curl -O http://vestacp.com/pub/vst-install.sh
bash vst-install.sh --force
The “–force” part is necessary, because VestaCP doesn’t like that the exim mail server is already pre-installed on Digital Ocean droplets.
After the installation I had to go to the URL https://droplet_ip:8083 to login as admin. Then I set up
as name servers. For the other DNS settings I use the Digital Ocean site directly instead of VestaCP. Finally, I created a new database for WordPress in VestaCP.
The main reasons why I chose VestaCP are:
- It’s free
- It is lightweight
- It comes with both Apache and Nginx at once, which should ideally bring the best of both web servers
Step ugh: First migration attempt crashing and burning
Now here’s how I went about my first migration attempt: First I made a backup of my blog with the UpdraftPlus plugin. It’s a really good plugin and restoring backups usually works fine. So, I thought I could just import a backup in a new WordPress installation on my new droplet and everything might just work. Well, it didn’t. After I installed WordPress manually on the new droplet I also installed UpdraftPlus, copied the backup I made earlier into the UpdraftPlus folder on the new droplet and restored the backup. UpdraftPlus actually warned me about the URL of the blog being different (the URL of the fresh WordPress installation was just the IP address of the droplet, but I ignored that warning.
Afterwards the site didn’t work. Actually, what it did was direct me to the original blog on radivis.com. So, what I did was to change the name server settings on my old host to the digitalocean name servers above. The Digital Ocean name servers would then resolve radivis.com to the IP of my droplet. Then I waited in the hope that the internet would accept the name server change and direct radivis.com to my new droplet. When it did, the site was gone. I checked that I had the correct new settings for the database in the wp-config.php file. Yes, they were correct, but when I checked out the /wp-admin page I was greeted by a page that told me these changes were somehow not really accepted, because the site looked for the database at the old database path.
Furstrated, I went ahead to delete my WordPress installation on my new droplet and reverted the name server changes. Radivis.com would then be resolved to my old shared hosting provider.
Step 3: Trying several migration plugins
This failure made me realize that I better should have used a proper migration tool. So, I tried out the migration tools that I have already worked with and which proved to be really useful:
- Duplicator: Probably the best migration plugin for WordPress. Unfortunately this didn’t work, because my shared host didn’t have the right file compression package installed or something.
- All-in-One WP Migration: Probably the second best migration plugin for WordPress. This time it almost worked. But the export of my database never finished, even though it wasn’t especially big.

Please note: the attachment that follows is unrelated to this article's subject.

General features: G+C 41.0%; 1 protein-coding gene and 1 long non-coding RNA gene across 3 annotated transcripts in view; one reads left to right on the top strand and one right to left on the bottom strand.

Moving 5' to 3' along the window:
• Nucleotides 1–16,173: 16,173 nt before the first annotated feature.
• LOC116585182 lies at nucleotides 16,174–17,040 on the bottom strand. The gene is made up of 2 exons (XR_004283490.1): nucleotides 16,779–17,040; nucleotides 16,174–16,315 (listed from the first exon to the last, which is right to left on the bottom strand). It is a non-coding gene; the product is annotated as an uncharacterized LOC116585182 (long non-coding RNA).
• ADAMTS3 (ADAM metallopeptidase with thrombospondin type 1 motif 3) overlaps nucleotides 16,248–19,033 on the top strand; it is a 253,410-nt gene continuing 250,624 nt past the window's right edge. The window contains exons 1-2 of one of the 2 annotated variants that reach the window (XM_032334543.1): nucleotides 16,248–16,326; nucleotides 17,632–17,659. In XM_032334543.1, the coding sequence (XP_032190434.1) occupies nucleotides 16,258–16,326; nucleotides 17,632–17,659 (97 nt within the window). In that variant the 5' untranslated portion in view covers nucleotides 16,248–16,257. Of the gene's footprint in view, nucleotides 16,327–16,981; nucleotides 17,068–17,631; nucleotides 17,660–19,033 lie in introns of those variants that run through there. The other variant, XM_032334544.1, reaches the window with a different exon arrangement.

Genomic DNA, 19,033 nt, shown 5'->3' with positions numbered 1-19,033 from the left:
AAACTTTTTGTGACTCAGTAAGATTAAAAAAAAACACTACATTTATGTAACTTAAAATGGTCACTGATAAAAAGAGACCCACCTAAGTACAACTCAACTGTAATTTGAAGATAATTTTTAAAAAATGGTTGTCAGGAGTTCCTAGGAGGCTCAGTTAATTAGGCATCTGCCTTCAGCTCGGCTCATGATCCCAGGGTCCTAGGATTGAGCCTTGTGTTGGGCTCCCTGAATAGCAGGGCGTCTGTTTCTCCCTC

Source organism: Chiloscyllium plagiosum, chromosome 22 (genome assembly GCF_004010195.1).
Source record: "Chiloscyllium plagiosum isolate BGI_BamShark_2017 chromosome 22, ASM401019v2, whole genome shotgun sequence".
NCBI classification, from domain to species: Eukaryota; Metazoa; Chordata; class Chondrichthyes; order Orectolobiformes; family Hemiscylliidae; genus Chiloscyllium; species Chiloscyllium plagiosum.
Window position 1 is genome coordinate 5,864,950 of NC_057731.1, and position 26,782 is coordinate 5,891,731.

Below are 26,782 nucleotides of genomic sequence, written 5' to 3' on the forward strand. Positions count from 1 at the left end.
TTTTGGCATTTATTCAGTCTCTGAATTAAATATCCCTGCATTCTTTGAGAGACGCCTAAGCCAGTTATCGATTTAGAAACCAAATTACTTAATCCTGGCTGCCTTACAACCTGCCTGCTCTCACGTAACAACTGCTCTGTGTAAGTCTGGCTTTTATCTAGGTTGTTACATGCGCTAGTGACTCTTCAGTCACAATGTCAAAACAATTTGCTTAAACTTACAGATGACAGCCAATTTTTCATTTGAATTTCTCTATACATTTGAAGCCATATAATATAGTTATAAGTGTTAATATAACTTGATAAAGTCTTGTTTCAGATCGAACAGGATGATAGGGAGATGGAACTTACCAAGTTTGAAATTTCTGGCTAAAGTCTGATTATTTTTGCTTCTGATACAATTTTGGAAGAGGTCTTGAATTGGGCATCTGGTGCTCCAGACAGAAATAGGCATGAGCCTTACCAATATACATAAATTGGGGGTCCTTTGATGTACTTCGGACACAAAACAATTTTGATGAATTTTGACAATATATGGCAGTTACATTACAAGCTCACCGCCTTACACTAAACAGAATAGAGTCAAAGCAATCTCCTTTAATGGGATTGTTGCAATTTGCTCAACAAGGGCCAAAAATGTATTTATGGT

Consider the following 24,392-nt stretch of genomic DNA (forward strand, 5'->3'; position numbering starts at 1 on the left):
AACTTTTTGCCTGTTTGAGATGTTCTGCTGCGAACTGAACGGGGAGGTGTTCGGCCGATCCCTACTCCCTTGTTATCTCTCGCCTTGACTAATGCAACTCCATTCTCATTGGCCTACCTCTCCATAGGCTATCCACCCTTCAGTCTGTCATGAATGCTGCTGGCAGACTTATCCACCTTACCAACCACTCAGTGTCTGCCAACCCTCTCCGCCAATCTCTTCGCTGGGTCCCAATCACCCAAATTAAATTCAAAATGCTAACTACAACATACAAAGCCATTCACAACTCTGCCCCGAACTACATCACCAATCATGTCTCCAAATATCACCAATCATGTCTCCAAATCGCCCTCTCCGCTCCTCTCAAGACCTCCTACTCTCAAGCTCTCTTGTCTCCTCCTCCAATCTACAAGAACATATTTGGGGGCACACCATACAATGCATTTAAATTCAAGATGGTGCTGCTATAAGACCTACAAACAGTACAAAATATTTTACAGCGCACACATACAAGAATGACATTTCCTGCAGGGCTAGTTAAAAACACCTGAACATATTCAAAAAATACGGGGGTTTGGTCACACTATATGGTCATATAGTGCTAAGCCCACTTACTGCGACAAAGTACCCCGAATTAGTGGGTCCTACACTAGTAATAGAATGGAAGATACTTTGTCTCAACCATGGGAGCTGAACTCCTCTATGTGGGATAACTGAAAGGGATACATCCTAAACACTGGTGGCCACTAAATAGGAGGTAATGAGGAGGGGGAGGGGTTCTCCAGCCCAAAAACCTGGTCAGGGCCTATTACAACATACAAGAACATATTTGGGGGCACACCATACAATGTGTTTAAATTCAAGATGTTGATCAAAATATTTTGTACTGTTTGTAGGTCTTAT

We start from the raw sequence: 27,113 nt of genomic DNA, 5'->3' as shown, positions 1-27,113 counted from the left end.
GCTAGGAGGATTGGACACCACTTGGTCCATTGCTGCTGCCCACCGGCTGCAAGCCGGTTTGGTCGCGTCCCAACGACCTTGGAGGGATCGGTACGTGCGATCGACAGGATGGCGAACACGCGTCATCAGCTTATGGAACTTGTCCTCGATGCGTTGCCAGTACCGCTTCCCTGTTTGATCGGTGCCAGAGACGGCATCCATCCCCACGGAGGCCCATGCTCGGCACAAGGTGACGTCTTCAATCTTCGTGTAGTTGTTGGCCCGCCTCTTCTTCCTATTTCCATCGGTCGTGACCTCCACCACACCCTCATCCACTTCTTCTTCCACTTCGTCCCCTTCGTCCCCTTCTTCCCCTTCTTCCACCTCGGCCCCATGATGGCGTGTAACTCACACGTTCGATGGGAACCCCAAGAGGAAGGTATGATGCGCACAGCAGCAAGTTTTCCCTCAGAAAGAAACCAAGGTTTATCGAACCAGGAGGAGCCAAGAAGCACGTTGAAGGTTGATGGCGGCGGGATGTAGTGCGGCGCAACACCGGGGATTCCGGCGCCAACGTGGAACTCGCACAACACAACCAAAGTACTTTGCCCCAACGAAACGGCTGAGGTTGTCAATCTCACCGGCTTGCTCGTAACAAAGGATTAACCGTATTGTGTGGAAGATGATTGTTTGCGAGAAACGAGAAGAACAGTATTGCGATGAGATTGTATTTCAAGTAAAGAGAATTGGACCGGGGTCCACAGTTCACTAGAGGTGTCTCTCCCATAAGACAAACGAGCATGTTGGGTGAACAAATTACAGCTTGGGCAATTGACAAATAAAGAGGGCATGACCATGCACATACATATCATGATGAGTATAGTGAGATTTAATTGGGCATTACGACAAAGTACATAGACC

- WP Migrate DB: This plugin just migrates the database. When using Migrate DB, I also changed the local installation path of WordPress. Apparently the paths of my old shared host and the new droplet were completely different. This is something that I haven’t considered when simply trying to import a database backup! But with Migrate DB the process worked fine. Unfortunately, the normal version of Migrate DB can only export the WordPress database. The import has to be done manually.
So, on the new droplet I installed a WordPress freshly again. Then I copied the regular files with SFTP to the new droplet. Importing the WordPress database was slightly difficult. VestaCP comes with phpMyAdmin and you can import databases with that tool, but the default Apache settings didn’t allow me to actually do that, because by default you can’t upload files larger than 2MB (
upload_max_filesize = 2M). So, I had to edit the php.ini file that Apache uses (which I found with the command
locate php.ini)to increase that limit, and also increased
post_max_size from 8M to 50M. With these settings I could successfully import the database file.
In retrospect, this was a too complicated method for importing a database. It’s much easier to do that over the command line! Anyway, I reverted the php.ini settings to their default values afterwards.
Interestingly, after the import of the database the site showed me a white screen of death. In the hope that changing the name server settings to those of Digital Ocean again would fix the problem, I did just that.
Step 4: Fixing the white screen of death
Nope, the site was still broken after radivis.com pointed to the IP of my droplet. So, I googled what to do against the white screen of death of WordPress. The first proposed solution was temporarily renaming the
plugins folder, so that all plugins would be deactivated. That actually fixed the problem immediately.
Step 5: Cleaning up
With the migration completed I wanted to improve the performance of the site. First of all, I installed the P3 plugin which measures how much plugins impact the performance of WordPress. The results were scary, so I deactivated or deleted some plugins that were unreasonably resource greedy.
Afterwards I still had to deal with a memory issue. Apache seems to be terribly hungry for memory, so I had to adjust its settings according to this guide to moderate its memory use.Share